When Mom’s paws get itchy in the middle of the week, she goes trail shopping with The Witch and puts the best ones on a special list. Then, when we have time for an adventure she looks at the list, picks a trail, and builds an adventure around it. This trip was built around a place called Glass Mountain.
“What’s special about this place, Mom?” I asked as the trees spread out to nothing and The Wagon turned its nose toward the sky.
“Hush,” Mom said. “I’m concentrating.” Then she did the thing behind the driving wheel that means we’re about to get out.
“Are we there…?” I started to ask, but she slammed the door in front of my nose. I watched through the front window while she picked up rocks the size of bulldogs from the road and threw them off the edge of the mountain. They rolled and jumped, and some of them split into smaller rocks the size of cats, and squirrels, and chipmunks. When she got back in I noticed her paws were shaking a bit. I said, “It’s a good thing this road is so narrow and you didn’t have to carry the rocks so far to throw them off a cliff.”
“I don’t think we should be driving here,” Mom said in a voice that wanted to scream. “But it’s too narrow to turn around and I don’t think I could back straight down this.” I looked out the window again.
The further we drove, the taller the road got, and I too wondered how we’d get out of this one. Finally the road got a little wider and less cliff-y and Mom stopped the Wagon in the flat spot. She took a deep breath to wash the shanking out of her hands and legs before we got out for good.
I jumped into the wilder-ness and looked around. “Mom, this trail looks just like the road.”
“That’s because it is the road. We’re still more than a mile from where we meant to be, but we will definitely get stuck if we try to keep driving on this. It’s not that much farther. Come on!”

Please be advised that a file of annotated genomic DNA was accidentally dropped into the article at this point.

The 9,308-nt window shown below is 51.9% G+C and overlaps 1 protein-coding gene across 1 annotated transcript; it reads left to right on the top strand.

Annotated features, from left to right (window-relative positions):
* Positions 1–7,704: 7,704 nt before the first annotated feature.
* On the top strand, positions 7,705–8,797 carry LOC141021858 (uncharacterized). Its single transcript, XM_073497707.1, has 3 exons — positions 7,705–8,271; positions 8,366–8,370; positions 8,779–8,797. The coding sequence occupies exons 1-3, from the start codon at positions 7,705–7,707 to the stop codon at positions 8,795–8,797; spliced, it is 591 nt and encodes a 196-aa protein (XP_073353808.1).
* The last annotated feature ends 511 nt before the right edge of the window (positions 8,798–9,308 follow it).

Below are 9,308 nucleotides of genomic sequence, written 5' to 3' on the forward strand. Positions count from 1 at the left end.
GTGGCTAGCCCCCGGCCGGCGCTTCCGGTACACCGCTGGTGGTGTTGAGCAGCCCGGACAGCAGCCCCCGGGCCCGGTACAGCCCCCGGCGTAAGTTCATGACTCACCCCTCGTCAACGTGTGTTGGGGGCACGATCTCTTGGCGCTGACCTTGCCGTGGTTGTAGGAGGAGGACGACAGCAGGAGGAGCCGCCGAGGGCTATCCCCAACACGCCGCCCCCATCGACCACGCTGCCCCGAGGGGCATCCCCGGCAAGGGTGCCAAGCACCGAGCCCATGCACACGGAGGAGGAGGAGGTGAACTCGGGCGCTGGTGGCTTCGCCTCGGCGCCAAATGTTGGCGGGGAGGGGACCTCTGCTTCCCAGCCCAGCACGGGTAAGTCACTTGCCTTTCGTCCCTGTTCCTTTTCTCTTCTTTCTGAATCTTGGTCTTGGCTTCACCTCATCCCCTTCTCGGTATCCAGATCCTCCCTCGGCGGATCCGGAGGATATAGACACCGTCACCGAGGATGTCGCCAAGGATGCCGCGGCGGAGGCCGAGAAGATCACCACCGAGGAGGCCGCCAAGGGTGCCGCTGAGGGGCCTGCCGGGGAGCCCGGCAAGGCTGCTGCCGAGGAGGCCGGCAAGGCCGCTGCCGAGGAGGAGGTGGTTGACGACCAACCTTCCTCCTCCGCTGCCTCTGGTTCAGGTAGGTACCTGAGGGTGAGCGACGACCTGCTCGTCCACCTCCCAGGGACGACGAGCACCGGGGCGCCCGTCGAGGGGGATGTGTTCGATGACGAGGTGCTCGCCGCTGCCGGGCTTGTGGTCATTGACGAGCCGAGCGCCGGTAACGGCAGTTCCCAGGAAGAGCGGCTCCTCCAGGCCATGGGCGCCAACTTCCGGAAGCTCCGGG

Up close Glass Mountain wasn’t really a mountain made of glass like its name said. It was more like a very, very large pile of rocks. As a team they made a big mountain, but each rock wobbled and slid as I walked on it like it was just waiting for a chance to roll away and do its own thing. When I looked down at the rocks to plan where to put my paws, I saw big, pointy spiders skuddling from the sun into the dark cracks between the rocks. They moved so fast that it was like seeing something out of the corner of my eye, even when I tried to look right at them. Most of the rocks were grey and scratchy and made sounds like dishes when they clinked against each other, but the other half of the rocks were black and smooth and looked like modernism. Far away the black rocks sparkled in the sun like a full car kennel in the summer, but as I got closer they looked like black trash bags stuck on the rocks. When I got close enough to sniff them, I saw waves of color inside and the broken places were shaped like seashells. These were curious rocks indeed.
“What is it?” I sniffed at one of the modernism rocks. They were evil, I could tell that.
“It’s glass,” Mom said. “Volcano glass.”
“It’s not glass!” I said. “This isn’t what they make windows and cups out of. It looks like what they make pianos or the bathroom sinks in fancy bachelor pads out of. You keep saying we’re going to volcanos, but I don’t think you’re watching enough movies because there is never, ever any lava in your volcanoes.”
“This was lava once. You know how ice and snow and water are all different shapes of the same thing?” Mom said in her teacher voice. “Well this whole mountain is like a fountain or a wave that was flash frozen. All the frothy bits would be like these pumice rocks,” she kicked one of the rough rocks and it went further than most rocks would have with such a wimpy kick. “…But this obsidian is like an ice cube: rock flash frozen solid.” I looked around and tried to picture the landscape as a giant wave, but it still looked like a big pile of rocks to me. Either Mom was pulling my tail again, or volcanos aren’t as exciting in real life as they are on TV.